A great tip for running is this – walk sometimes, it’s not the end of the world, and it will help you get to your ultimate running goal faster.
Often, when people begin to run, they seem to think they have to start running the minute
they leave their house and they should be still running when they get back to it. That’s not only a recipe for putting you off running for life, it can also make it more likely you’ll get injured. When you start to run, it’s fine to run for a while then walk for a while, run for a while and walk for a while – even runners who have been running for years sometimes do this. There’s really no shame in walking.
For beginning runners, think of this. When you first start to run, your body is likely going to go into shock. “What are we doing?” “I’ve never gone this fast before?” “Is he crazy, is he trying to kill me?” You haven’t moved at this speed, often since you were a kid, so a sudden increase in the speed your body is expected to move at can be a big shock to it. <p>The best thing to do when beginning to run is to ease into it. Set yourself a distance goal – nothing too
far – and stick to it. But, if it becomes difficult to get to that goal while still moving at a running pace, then slow down. Run a little, jog a little, walk a little. Run a little, jog a little, walk a little. Keep to a pace that is comfortable for you and that you can comfortably still speak at. If you’re finding it difficult to speak, or especially if you’re finding it difficult to breath, slow down. Walk for a while. You’ll still get to your distance goal so you won’t feel a failure, unlike if you push yourself to run to get there but don’t make it.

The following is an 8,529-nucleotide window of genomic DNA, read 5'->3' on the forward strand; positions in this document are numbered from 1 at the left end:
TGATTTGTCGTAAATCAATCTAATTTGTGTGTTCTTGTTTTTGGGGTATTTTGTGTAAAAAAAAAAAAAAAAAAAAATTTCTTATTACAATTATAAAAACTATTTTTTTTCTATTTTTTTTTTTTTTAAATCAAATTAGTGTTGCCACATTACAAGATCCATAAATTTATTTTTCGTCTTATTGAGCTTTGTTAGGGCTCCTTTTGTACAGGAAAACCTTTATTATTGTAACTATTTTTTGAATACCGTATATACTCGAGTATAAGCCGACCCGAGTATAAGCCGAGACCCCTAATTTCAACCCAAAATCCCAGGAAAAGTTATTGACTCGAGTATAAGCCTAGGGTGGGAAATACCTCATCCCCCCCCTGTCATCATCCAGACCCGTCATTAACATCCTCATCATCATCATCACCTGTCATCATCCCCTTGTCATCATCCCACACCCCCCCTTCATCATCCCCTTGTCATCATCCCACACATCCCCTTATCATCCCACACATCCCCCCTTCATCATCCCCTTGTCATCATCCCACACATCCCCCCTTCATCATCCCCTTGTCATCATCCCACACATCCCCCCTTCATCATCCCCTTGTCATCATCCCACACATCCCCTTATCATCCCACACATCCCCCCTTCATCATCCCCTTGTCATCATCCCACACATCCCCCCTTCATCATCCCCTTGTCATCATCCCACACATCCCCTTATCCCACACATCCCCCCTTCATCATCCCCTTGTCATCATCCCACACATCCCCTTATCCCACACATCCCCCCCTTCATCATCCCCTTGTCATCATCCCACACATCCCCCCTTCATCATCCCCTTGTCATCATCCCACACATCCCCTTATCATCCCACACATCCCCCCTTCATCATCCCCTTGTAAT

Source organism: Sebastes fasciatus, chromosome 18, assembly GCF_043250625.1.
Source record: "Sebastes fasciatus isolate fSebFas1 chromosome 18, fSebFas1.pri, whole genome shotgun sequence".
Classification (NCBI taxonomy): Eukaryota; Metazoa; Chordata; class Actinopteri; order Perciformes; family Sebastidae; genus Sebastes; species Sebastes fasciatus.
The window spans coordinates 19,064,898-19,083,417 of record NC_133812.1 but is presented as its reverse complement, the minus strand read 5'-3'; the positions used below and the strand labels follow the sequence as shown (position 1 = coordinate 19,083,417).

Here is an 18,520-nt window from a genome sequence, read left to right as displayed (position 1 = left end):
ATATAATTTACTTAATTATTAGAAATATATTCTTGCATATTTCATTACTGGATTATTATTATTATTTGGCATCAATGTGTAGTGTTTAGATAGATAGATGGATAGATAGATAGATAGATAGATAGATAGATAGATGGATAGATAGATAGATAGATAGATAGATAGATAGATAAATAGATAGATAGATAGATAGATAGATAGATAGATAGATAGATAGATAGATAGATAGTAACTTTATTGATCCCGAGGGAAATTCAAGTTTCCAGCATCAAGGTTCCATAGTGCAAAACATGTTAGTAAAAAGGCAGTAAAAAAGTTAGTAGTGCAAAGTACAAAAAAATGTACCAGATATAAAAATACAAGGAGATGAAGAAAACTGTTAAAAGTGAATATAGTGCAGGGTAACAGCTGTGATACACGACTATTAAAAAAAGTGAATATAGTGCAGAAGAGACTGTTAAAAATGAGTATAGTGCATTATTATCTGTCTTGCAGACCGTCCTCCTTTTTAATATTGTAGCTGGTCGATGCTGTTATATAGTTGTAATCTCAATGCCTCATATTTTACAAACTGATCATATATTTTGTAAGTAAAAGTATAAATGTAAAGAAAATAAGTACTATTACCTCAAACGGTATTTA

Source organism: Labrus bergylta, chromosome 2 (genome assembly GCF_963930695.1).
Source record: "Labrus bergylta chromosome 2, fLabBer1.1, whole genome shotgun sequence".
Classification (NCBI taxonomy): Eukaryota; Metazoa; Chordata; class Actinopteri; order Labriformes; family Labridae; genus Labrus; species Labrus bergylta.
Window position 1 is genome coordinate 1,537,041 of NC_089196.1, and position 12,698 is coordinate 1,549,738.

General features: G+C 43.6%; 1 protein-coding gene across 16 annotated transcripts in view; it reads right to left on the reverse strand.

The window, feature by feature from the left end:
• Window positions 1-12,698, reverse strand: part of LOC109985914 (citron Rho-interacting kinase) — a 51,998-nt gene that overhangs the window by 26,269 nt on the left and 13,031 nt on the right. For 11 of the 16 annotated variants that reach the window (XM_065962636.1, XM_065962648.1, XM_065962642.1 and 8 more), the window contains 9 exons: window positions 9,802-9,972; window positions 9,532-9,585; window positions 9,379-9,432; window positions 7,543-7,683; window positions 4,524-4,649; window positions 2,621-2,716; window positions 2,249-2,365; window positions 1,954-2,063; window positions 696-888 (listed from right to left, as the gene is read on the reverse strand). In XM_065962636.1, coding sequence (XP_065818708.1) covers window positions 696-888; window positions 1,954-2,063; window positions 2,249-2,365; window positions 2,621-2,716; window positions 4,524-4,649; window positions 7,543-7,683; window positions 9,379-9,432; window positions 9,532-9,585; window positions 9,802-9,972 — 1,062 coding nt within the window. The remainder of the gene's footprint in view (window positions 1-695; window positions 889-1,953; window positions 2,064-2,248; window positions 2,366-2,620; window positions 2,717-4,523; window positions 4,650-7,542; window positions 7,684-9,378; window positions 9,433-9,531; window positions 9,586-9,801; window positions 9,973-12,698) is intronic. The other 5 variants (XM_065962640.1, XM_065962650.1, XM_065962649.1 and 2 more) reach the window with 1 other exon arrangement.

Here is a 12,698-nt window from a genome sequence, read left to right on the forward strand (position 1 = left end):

Don’t forget too, pushing yourself to a speed you are not yet comfortable with will usually result in one of several things:
One, when you find you cannot keep to that speed, you will get discouraged and stop running. You’ve given yourself an expectation that is unrealistic and will only lead to disappointment.
Two, you are more likely to be injured if you push your body to a continuous speed it’s not happy with. Pulled muscles often result and these can take weeks to heal, thus putting you out of action for a long time. This is when many people’s running career ends before
Three, you’ll find your distance goals will shorten as you find it difficult to reach them. This means it will take you so much longer to reach a distance goal that feels like it’s an achievement.
So, remember, the next time you head out for a run and are finding the pace a little bit too much, slow down. Ease into a walking speed, take some deep breaths and check out the scenery. When you reach your distance goal, pat yourself on your back for a job well done, and go home and take a nice hot shower. Tomorrow the pace will be easier, tomorrow you’ll run a bit faster and, before you know it, that first distance goal will be reached at a running pace faster than you ever dreamed possible.